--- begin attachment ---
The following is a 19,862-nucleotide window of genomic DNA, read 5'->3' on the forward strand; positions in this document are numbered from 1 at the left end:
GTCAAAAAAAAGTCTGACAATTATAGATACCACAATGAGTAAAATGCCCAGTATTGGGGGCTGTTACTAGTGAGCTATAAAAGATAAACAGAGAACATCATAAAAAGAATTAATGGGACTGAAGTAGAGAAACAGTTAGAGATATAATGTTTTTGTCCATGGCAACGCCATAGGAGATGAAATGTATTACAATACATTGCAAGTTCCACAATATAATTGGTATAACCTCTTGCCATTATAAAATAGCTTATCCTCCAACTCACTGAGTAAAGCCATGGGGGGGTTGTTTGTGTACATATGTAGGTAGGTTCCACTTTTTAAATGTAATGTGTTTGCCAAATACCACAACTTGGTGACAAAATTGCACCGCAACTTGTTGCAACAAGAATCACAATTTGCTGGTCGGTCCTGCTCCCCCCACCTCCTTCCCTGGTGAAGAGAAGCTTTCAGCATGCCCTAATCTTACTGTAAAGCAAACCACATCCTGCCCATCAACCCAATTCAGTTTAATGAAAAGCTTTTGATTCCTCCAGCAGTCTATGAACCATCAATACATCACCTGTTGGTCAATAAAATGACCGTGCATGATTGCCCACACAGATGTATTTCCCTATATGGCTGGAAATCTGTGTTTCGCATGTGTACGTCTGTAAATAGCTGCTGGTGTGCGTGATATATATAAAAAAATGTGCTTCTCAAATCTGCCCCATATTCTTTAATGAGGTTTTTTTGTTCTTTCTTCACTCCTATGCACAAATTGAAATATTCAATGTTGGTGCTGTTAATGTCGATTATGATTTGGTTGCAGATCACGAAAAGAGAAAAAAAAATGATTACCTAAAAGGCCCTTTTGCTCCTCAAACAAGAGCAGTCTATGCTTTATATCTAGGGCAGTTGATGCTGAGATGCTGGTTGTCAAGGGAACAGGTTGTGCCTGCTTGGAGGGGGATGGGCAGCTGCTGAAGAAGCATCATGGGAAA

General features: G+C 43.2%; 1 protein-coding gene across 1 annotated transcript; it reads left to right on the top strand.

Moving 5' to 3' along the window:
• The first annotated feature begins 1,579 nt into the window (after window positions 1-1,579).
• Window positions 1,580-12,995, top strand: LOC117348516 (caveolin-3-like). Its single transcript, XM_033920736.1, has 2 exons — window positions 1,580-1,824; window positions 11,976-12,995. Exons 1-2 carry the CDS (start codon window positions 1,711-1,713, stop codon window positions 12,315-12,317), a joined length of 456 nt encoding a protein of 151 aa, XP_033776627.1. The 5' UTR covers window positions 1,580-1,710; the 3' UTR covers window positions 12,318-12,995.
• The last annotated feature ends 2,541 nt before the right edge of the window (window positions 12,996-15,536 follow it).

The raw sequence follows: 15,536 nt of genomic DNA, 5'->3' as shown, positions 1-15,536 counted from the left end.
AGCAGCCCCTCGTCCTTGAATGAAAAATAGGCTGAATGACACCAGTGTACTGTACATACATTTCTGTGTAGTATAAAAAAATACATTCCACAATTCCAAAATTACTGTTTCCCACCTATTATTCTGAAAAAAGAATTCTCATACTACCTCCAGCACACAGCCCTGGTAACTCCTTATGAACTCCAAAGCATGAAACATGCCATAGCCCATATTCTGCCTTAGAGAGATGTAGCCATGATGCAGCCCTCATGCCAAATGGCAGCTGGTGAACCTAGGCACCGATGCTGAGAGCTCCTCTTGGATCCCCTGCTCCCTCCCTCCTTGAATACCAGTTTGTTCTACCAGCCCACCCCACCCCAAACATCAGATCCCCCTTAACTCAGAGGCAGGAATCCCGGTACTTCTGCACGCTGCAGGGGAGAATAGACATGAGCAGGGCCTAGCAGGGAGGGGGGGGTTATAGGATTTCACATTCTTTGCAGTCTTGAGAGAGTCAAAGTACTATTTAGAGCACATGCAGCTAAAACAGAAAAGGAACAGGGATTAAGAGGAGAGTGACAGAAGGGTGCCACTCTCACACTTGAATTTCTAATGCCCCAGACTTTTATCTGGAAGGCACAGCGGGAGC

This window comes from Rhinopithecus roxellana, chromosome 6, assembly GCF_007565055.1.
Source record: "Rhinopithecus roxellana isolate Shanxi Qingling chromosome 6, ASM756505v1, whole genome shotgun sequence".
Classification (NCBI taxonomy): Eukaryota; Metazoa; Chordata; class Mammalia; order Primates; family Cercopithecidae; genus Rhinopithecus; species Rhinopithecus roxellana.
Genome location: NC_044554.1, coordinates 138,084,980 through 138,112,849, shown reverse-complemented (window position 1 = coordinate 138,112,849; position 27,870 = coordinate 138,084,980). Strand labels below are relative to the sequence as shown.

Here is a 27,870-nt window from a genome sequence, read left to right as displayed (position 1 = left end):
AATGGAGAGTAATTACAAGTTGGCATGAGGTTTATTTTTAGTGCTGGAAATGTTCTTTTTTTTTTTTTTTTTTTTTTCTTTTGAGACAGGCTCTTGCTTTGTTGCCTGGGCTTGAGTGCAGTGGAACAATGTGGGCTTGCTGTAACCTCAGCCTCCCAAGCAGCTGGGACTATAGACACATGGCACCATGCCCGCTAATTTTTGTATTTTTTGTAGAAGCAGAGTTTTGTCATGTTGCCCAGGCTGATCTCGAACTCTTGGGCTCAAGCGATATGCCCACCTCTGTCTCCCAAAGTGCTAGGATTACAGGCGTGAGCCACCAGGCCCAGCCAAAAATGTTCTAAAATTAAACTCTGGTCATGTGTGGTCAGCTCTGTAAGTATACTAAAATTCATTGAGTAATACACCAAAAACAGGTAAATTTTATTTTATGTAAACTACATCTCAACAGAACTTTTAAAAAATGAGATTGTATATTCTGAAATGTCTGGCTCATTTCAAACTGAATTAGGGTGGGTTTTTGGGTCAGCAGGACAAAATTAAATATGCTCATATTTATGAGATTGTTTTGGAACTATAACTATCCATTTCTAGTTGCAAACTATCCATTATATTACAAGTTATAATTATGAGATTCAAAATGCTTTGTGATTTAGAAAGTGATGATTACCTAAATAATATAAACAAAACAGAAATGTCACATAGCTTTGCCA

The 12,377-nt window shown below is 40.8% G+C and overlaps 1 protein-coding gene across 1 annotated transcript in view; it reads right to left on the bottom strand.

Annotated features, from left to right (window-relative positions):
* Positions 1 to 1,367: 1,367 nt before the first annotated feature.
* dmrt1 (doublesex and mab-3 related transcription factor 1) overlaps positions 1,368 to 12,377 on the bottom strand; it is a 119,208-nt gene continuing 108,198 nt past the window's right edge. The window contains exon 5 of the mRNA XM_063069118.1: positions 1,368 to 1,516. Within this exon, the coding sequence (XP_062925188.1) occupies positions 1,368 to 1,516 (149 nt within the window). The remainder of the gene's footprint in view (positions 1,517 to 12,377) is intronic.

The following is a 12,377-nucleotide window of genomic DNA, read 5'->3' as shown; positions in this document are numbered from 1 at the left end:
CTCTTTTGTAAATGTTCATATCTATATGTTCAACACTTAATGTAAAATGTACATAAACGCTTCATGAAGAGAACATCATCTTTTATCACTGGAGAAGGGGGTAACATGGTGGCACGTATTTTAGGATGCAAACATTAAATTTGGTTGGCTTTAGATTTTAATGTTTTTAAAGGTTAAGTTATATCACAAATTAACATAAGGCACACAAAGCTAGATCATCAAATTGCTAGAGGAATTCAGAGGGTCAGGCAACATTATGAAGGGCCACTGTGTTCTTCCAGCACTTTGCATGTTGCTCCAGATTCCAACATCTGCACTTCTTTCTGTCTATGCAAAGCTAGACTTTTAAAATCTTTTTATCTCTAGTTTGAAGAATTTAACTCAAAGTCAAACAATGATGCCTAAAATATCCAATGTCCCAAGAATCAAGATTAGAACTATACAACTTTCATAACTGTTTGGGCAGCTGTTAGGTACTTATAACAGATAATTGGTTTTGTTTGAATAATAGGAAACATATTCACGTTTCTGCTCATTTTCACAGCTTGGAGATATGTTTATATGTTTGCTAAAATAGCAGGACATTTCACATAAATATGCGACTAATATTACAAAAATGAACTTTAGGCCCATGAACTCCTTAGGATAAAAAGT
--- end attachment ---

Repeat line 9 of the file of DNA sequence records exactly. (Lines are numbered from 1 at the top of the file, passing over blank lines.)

AGCAGCCCCTCGTCCTTGAATGAAAAATAGGCTGAATGACACCAGTGTACTGTACATACATTTCTGTGTAGTATAAAAAAATACATTCCACAATTCCAAAATTACTGTTTCCCACCTATTATTCTGAAAAAAGAATTCTCATACTACCTCCAGCACACAGCCCTGGTAACTCCTTATGAACTCCAAAGCATGAAACATGCCATAGCCCATATTCTGCCTTAGAGAGATGTAGCCATGATGCAGCCCTCATGCCAAATGGCAGCTGGTGAACCTAGGCACCGATGCTGAGAGCTCCTCTTGGATCCCCTGCTCCCTCCCTCCTTGAATACCAGTTTGTTCTACCAGCCCACCCCACCCCAAACATCAGATCCCCCTTAACTCAGAGGCAGGAATCCCGGTACTTCTGCACGCTGCAGGGGAGAATAGACATGAGCAGGGCCTAGCAGGGAGGGGGGGGTTATAGGATTTCACATTCTTTGCAGTCTTGAGAGAGTCAAAGTACTATTTAGAGCACATGCAGCTAAAACAGAAAAGGAACAGGGATTAAGAGGAGAGTGACAGAAGGGTGCCACTCTCACACTTGAATTTCTAATGCCCCAGACTTTTATCTGGAAGGCACAGCGGGAGC